While we may not easily be able to obtain the functions R(t) and F(t), we can still obtain in my opinion, an even more meaningful relationship between the number of foxes to rabbits with what is known as a phase portrait that is independent of time.
To do this, we use the chain-rule to eliminate time t and find an expression for dF/dR...
The direction field shown in Figure 1 will give us an idea of the solutions we can obtain from equation (6)...
Equation (6) is a separable differential equation. So, the variables can be separated and then the equation solved by integrating both sides...
Substituting the numerical values, we get the general solution...
Several solution curves of the phase portrait for foxes versus rabbits is shown in Figure 2.
The egg shaped curves show how the population of either species changes with respect to each other. The equilibrium solution of 900 rabbits to 25 foxes lies at the centre of these curves.
The outer orange curve in Figure 2 is a particular solution where we start at t0 with 900 rabbits and only 10 foxes.
If we follow this curve in the anti-clockwise direction as time progresses, we see that the increase in the number of foxes is very gradual compared to the number of bunnies because there are not enough foxes to significantly slow the increase in their population.
However, because the foxes have plenty of food (prey), their rate of population increase gets faster and faster until there are about 2800 rabbits in the ecosystem, the point at which the population of rabbits begins to decrease, t1. The number of rabbits cannot continue to grow because there are 25 foxes catching them.
The fox population continues to grow as the number of rabbits decreases albeit at a slower rate until they number 50 at t2. After this, both populations are in decline. There are too many foxes and they have consumed so many rabbits that they are exhausting the food supply, and their numbers decline rapidly.
At t3, foxes are still in rapid decline while the rabbit population starts to recover and increase again. As time goes on, the rate of fox depopulation slows as their food supply increases again until we reach a point similar to when we started at t0.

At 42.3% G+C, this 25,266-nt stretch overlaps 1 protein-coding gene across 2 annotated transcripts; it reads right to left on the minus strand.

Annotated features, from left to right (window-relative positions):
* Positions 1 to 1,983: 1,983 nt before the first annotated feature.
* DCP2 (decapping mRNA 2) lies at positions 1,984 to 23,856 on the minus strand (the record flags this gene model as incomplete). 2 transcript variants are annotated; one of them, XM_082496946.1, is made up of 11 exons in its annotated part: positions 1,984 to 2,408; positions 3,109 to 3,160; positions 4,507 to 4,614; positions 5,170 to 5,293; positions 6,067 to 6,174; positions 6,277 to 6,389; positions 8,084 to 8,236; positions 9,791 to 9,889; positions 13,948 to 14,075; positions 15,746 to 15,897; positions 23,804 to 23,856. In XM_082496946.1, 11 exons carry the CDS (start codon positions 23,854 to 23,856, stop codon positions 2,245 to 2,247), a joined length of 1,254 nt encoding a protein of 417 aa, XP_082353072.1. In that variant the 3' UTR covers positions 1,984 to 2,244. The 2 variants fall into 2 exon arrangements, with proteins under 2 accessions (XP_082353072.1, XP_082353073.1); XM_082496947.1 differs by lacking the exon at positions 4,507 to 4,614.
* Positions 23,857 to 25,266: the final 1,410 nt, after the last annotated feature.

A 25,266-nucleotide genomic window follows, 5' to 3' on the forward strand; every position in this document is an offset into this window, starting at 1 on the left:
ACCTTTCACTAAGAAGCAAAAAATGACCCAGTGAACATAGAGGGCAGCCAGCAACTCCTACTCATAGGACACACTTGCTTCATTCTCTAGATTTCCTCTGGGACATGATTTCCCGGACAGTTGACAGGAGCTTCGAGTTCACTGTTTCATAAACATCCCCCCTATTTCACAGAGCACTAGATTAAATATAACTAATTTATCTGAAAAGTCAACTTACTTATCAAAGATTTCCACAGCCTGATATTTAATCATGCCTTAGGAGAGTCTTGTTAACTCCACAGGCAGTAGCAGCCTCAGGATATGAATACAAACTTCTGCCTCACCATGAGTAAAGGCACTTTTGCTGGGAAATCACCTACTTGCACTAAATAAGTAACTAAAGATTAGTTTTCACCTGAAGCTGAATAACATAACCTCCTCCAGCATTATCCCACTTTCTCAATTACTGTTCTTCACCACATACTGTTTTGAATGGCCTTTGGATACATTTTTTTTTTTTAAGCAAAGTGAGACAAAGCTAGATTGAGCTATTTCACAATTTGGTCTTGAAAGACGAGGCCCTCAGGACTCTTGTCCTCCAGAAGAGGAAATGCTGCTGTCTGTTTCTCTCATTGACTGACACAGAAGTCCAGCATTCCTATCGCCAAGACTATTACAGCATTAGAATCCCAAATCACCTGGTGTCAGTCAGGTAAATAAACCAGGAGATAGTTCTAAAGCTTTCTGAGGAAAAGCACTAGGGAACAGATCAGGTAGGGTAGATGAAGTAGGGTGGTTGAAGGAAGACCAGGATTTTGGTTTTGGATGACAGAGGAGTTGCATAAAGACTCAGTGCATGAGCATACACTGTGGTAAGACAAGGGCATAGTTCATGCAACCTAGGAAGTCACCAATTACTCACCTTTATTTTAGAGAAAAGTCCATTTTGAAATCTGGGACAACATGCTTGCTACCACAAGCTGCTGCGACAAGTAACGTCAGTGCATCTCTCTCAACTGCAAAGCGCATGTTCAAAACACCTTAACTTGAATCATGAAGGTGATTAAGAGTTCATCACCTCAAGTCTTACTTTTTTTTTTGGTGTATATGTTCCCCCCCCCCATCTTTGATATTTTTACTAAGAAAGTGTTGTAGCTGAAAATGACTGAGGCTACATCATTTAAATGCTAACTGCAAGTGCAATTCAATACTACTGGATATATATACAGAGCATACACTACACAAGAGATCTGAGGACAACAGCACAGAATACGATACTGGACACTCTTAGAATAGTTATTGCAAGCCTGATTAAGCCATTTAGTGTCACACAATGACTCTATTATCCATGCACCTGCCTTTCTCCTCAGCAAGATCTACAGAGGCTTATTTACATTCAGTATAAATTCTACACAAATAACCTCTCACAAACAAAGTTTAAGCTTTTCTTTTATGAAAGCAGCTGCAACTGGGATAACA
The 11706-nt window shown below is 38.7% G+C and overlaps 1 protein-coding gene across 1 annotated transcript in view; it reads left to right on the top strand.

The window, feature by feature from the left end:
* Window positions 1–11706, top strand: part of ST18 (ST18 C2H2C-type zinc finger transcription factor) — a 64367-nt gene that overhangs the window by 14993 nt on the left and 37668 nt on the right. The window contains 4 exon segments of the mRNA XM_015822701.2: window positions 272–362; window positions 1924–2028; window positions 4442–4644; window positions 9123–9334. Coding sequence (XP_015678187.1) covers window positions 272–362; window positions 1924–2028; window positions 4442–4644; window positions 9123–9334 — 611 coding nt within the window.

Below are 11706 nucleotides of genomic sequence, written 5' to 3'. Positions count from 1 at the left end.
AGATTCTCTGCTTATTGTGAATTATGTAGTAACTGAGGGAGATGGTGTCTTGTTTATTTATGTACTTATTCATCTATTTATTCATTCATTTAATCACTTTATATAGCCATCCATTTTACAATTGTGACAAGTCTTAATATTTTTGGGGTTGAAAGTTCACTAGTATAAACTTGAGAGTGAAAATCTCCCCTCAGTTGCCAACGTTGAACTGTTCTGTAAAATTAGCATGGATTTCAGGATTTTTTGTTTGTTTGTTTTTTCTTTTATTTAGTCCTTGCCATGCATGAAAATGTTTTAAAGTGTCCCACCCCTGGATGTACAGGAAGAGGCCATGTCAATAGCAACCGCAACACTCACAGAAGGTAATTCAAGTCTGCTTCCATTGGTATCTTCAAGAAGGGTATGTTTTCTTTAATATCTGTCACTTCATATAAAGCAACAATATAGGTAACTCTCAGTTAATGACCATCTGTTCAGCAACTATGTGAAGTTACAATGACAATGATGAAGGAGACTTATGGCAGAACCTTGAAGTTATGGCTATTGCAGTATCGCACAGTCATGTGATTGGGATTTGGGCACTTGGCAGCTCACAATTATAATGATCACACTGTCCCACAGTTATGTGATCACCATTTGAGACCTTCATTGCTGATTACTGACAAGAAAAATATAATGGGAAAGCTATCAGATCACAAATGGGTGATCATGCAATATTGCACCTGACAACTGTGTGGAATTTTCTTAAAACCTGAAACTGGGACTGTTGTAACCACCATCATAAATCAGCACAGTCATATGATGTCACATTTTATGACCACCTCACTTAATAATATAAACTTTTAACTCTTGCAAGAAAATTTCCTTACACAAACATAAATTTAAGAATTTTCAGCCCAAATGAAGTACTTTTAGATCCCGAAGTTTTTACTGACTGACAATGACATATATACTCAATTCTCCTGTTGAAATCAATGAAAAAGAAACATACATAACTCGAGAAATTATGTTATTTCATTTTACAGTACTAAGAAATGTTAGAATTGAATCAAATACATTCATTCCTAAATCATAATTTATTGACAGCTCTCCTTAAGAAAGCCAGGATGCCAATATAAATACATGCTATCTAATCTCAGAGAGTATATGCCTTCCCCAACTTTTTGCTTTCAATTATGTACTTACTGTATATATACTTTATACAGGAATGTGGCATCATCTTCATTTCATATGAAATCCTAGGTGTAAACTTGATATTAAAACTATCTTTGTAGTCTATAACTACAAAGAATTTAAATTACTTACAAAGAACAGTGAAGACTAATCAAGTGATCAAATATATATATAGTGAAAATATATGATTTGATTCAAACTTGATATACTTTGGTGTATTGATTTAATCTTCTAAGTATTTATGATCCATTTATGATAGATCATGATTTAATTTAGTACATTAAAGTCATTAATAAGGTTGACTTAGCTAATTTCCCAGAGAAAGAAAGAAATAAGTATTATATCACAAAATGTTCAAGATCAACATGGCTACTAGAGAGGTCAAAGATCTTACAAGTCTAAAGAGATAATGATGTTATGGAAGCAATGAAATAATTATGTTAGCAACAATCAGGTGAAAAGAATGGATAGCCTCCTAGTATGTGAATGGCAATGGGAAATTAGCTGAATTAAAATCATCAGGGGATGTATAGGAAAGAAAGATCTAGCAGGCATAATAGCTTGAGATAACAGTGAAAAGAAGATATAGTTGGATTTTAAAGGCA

A typical plot of each population over time is shown in Figure 3 below. As you can see, there is a phase lag for the predator population which makes sense according to the description of the phase portrait above.
Assumptions of the standard Predator-Prey model
The example described above is the standard model first described by Lotka & Volterra in the 1920's. Several assumption are made to simplify the model that are not necessarily realisable in nature.
- The prey population finds ample food at all times.
- The food supply of the predator population depends entirely on the size of the prey population.
- The rate of change of population is proportional to its size.
- During the process, the environment does not change in favour of one species and genetic adaptation is inconsequential.
- Predators have limitless appetite.
Many variations of the Lotka-Volterra equations have been proposed to take into account natural factors (such as the environment, food supply for the prey etc.) that may effect the growth rates of the species in question. We'll leave these for another time.
All equations in this tutorial were created with QuickLatex
All graphs were created with www.desmos.com/calculator
Introduction to First Order Differential Equations
First order Non-linear Differential Equations